While the Philippines and its allies are teaming up for military drills in the highly contested area in the South China Sea, China is also tapping Russia for its naval exercise.
On Thursday, China announced its plan to hold a joint naval drill with Russia in September aimed at strengthening the two countries’ cooperation. But China was quick to add that the planned drill is in no way aimed against any country, the Wall Street Journal reported.
Weeks after the controversial ruling from the UN-backed tribunal in The Hague was issued, which favored the Philippines, China has become more relentless in asserting its claim in most of the vast maritime zone. The ruling, which virtually favored the Philippines, declared China’s self-imposed nine-dash line rule as having no legal basis.
Yang Yujun, a spokesperson for China’s defense ministry, on Thursday said that the planned military drill between the two nations is aimed at strengthening their cooperation. Yujun emphasized that the drill would solely be intended to enhance military cooperation between the two nations and will not be targeting any country.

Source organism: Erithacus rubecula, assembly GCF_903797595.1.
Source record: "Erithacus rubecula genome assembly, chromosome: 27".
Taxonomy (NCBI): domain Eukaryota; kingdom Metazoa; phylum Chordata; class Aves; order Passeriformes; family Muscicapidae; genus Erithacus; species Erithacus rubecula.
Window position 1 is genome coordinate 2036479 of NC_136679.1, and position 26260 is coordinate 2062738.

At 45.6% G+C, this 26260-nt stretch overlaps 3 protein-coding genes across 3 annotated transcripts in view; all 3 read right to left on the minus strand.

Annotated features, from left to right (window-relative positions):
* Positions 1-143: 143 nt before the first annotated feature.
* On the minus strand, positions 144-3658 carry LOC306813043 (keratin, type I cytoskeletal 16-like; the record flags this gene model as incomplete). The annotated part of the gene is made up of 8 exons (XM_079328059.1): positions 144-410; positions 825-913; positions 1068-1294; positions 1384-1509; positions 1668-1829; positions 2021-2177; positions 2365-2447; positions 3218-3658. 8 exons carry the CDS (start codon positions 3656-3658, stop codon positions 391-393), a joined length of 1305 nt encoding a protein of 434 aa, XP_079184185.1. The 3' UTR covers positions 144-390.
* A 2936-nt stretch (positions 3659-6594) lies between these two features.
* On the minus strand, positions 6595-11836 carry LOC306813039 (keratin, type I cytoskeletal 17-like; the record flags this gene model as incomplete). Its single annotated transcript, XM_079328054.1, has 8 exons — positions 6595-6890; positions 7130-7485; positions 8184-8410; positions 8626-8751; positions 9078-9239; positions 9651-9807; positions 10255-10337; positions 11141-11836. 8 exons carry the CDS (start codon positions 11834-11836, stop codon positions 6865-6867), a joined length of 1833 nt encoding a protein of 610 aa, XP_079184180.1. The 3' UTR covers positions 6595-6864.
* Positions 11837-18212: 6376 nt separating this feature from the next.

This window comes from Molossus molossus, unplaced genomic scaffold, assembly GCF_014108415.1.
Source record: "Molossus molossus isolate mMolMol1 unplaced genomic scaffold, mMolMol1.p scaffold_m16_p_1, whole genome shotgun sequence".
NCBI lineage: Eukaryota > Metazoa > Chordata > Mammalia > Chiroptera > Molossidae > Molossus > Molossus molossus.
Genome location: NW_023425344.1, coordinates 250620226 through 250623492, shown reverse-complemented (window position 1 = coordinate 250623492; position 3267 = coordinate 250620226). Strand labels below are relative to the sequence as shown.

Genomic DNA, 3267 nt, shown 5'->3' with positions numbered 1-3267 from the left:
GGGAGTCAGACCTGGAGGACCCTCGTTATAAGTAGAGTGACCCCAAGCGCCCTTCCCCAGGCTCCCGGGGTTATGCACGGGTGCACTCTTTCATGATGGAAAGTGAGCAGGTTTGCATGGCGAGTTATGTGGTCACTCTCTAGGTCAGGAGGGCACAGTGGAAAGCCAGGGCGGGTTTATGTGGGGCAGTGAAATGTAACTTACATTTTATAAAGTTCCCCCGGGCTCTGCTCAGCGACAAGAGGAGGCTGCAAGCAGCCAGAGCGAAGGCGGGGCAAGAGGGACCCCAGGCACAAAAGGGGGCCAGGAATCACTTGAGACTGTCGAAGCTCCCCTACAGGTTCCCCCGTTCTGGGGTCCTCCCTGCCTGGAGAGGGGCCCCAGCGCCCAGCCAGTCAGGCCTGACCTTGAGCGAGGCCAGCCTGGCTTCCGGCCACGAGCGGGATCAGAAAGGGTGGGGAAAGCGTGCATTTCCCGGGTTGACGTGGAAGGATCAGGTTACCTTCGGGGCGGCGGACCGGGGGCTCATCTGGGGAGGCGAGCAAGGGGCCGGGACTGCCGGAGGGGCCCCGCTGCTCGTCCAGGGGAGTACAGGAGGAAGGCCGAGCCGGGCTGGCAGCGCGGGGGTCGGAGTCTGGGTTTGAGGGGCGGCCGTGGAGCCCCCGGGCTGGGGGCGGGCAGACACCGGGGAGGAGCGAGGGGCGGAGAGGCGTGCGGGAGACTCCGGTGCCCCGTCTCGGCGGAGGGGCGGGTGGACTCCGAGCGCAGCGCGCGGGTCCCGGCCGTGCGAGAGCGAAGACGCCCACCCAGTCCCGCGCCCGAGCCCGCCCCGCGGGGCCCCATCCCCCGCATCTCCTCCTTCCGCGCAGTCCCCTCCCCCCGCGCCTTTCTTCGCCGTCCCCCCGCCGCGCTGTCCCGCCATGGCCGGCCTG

But in a separate report from Reuters, Josh Earnest, spokesperson for the White House, said he has no idea what type of drill the two countries are planning. Earnest, however, said that the United States was not surprised to hear about the planned military drill.
The U.S., along with Japan, has been holding joint military exercises with the Philippines even before the July 12 ruling of the Permanent Court of Arbitration in The Hague.
“I’m not surprised that Russia and China are seeking to build upon their military-to-military relationship as well. We’re not concerned about the safety of U.S. vessels in the region as long as interactions with the Chinese remain safe and professional, which has been the case in most cases,” Earnest was quoted as saying by Reuters.